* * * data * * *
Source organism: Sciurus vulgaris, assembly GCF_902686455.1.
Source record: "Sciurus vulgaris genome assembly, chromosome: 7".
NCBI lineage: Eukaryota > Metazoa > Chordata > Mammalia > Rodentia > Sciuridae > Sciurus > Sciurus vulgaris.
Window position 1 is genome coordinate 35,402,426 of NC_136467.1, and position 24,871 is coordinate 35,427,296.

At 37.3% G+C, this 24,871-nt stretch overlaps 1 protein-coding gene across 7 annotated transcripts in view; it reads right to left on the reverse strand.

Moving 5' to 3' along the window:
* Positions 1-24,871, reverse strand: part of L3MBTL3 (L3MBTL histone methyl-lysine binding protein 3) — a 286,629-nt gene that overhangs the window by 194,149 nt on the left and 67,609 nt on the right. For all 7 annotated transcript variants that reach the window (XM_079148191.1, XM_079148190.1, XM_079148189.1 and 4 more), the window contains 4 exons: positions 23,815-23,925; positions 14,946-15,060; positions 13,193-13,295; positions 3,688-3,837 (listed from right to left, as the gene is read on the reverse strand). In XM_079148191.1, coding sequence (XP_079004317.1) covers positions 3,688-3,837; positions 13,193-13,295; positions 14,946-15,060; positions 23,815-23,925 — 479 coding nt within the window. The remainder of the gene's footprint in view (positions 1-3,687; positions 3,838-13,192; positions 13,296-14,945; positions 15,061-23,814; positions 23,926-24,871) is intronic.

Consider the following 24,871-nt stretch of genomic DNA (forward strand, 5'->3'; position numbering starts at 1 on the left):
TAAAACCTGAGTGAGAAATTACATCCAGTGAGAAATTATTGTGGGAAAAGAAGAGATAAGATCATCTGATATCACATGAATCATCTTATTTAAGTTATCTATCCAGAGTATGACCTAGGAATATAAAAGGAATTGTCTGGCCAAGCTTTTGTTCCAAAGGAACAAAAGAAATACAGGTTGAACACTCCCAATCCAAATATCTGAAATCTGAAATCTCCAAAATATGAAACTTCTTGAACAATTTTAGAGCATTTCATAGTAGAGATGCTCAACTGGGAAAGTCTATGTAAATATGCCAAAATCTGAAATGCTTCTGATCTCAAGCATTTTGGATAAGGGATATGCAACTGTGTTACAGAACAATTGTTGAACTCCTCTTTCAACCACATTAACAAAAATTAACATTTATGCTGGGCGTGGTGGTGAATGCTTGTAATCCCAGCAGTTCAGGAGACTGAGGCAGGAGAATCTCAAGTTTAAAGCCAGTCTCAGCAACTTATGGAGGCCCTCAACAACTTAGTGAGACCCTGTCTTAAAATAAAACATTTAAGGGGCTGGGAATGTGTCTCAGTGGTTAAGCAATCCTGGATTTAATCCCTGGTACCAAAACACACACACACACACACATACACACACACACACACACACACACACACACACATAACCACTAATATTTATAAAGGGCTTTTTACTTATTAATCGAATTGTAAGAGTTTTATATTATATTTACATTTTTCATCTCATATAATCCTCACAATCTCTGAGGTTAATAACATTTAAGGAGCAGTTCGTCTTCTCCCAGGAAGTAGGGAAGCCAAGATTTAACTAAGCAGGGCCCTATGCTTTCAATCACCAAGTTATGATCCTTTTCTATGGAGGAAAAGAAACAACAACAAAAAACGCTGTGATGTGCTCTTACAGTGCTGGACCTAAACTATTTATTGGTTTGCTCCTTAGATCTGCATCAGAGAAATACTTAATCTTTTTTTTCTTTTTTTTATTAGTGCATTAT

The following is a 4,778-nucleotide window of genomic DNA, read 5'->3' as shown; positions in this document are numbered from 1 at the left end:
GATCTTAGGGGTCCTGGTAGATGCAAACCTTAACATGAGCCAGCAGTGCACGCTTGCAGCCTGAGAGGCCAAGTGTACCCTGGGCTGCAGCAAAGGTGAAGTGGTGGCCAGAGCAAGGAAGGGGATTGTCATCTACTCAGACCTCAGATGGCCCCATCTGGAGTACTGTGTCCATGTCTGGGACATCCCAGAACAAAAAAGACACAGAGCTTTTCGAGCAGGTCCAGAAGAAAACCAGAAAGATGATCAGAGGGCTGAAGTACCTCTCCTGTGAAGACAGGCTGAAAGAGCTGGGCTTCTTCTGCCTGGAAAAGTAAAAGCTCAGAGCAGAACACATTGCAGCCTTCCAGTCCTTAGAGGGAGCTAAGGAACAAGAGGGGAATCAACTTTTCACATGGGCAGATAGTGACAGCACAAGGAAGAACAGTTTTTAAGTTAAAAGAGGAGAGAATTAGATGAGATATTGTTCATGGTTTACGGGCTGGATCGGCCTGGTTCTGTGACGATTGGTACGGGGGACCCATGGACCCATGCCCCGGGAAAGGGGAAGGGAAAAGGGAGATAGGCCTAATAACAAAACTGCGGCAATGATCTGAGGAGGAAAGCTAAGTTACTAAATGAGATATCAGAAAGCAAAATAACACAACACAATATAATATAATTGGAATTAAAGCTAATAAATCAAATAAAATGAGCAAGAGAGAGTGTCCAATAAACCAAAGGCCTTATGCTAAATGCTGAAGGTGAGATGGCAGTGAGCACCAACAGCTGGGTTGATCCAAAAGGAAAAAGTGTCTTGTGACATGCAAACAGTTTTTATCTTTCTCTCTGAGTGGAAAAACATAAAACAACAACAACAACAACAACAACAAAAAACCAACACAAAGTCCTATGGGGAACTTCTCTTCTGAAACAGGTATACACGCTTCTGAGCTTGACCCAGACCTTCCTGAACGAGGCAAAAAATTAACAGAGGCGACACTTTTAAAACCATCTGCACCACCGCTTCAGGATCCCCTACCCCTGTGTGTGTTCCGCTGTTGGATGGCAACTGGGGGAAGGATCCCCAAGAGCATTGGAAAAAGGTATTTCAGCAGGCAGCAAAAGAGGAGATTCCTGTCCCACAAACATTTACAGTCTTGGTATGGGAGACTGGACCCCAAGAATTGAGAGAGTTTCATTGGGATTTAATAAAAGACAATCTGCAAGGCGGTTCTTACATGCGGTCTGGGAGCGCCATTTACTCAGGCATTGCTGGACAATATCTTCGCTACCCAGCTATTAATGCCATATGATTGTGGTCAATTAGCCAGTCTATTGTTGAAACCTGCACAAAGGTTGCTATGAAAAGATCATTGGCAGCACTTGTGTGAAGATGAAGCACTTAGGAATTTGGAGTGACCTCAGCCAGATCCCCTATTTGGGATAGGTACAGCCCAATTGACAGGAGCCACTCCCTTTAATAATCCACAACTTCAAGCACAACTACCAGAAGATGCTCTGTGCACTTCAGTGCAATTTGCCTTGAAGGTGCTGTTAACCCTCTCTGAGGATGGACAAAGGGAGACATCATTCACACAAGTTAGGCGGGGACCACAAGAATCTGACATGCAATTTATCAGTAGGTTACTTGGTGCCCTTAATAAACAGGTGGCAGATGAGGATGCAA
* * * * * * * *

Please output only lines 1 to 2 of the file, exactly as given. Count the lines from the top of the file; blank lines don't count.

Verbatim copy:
Source organism: Sciurus vulgaris, assembly GCF_902686455.1.
Source record: "Sciurus vulgaris genome assembly, chromosome: 7".